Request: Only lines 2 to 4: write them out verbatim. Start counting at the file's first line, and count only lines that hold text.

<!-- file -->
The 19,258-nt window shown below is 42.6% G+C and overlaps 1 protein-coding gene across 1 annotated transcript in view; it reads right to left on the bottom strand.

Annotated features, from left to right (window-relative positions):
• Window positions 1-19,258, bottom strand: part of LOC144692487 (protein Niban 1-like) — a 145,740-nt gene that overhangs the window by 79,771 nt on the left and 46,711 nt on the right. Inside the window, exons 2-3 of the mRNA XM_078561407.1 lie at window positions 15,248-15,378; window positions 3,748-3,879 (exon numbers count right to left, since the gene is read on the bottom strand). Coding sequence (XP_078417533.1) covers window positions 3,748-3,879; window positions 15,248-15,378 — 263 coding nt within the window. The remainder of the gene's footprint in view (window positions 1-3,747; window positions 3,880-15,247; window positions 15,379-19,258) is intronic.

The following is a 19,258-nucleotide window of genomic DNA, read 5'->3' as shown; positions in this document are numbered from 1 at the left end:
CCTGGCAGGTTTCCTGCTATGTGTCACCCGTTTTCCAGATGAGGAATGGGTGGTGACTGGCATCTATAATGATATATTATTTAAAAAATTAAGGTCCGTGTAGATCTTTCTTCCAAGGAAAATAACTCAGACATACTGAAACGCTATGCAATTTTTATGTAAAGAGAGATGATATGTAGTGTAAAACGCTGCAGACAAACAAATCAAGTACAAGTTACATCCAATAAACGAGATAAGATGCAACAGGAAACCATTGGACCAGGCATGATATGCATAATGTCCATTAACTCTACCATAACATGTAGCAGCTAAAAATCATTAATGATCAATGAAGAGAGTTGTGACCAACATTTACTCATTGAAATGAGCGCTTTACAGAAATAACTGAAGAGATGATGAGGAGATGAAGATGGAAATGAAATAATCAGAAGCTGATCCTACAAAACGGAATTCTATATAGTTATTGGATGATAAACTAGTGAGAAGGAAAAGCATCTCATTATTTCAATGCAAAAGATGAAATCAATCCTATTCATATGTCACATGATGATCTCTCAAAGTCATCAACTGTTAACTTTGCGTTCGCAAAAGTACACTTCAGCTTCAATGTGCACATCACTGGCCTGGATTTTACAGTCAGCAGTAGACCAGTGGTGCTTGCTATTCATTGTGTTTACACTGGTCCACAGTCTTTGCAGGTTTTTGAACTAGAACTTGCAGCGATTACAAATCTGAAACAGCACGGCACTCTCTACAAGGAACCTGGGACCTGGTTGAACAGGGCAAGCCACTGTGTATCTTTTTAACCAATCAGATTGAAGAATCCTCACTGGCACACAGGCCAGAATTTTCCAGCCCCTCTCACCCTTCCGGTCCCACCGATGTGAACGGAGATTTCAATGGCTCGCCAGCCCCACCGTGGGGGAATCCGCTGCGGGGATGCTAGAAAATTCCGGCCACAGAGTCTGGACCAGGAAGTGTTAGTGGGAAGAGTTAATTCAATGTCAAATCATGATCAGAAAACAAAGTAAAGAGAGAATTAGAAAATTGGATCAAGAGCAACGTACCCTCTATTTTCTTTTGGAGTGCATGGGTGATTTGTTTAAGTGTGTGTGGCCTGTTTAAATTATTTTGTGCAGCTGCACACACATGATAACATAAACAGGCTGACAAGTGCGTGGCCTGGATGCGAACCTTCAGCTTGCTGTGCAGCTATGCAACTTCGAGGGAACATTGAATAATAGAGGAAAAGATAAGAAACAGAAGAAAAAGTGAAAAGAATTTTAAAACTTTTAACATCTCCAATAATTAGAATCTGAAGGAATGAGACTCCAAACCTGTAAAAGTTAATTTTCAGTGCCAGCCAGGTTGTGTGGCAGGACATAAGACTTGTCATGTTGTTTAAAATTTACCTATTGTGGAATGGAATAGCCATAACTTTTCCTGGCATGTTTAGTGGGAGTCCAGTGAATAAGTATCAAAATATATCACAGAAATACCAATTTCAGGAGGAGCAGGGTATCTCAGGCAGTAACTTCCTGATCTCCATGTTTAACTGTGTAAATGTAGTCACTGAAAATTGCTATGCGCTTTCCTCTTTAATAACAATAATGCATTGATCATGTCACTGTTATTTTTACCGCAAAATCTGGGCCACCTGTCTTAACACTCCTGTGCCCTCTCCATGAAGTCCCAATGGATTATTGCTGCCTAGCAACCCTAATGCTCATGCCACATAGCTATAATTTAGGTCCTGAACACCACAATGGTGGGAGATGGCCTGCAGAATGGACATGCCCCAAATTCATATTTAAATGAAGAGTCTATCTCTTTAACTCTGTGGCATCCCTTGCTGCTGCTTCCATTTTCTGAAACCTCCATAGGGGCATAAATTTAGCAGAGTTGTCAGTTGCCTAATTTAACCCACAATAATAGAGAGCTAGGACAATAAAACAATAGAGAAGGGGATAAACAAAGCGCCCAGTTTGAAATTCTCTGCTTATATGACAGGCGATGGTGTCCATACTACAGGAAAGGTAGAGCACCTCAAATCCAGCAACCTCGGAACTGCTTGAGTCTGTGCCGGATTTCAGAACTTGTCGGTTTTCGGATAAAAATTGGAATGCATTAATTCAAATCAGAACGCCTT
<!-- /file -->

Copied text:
Annotated features, from left to right (window-relative positions):
• Window positions 1-19,258, bottom strand: part of LOC144692487 (protein Niban 1-like) — a 145,740-nt gene that overhangs the window by 79,771 nt on the left and 46,711 nt on the right. Inside the window, exons 2-3 of the mRNA XM_078561407.1 lie at window positions 15,248-15,378; window positions 3,748-3,879 (exon numbers count right to left, since the gene is read on the bottom strand). Coding sequence (XP_078417533.1) covers window positions 3,748-3,879; window positions 15,248-15,378 — 263 coding nt within the window. The remainder of the gene's footprint in view (window positions 1-3,747; window positions 3,880-15,247; window positions 15,379-19,258) is intronic.

The following is a 19,258-nucleotide window of genomic DNA, read 5'->3' as shown; positions in this document are numbered from 1 at the left end: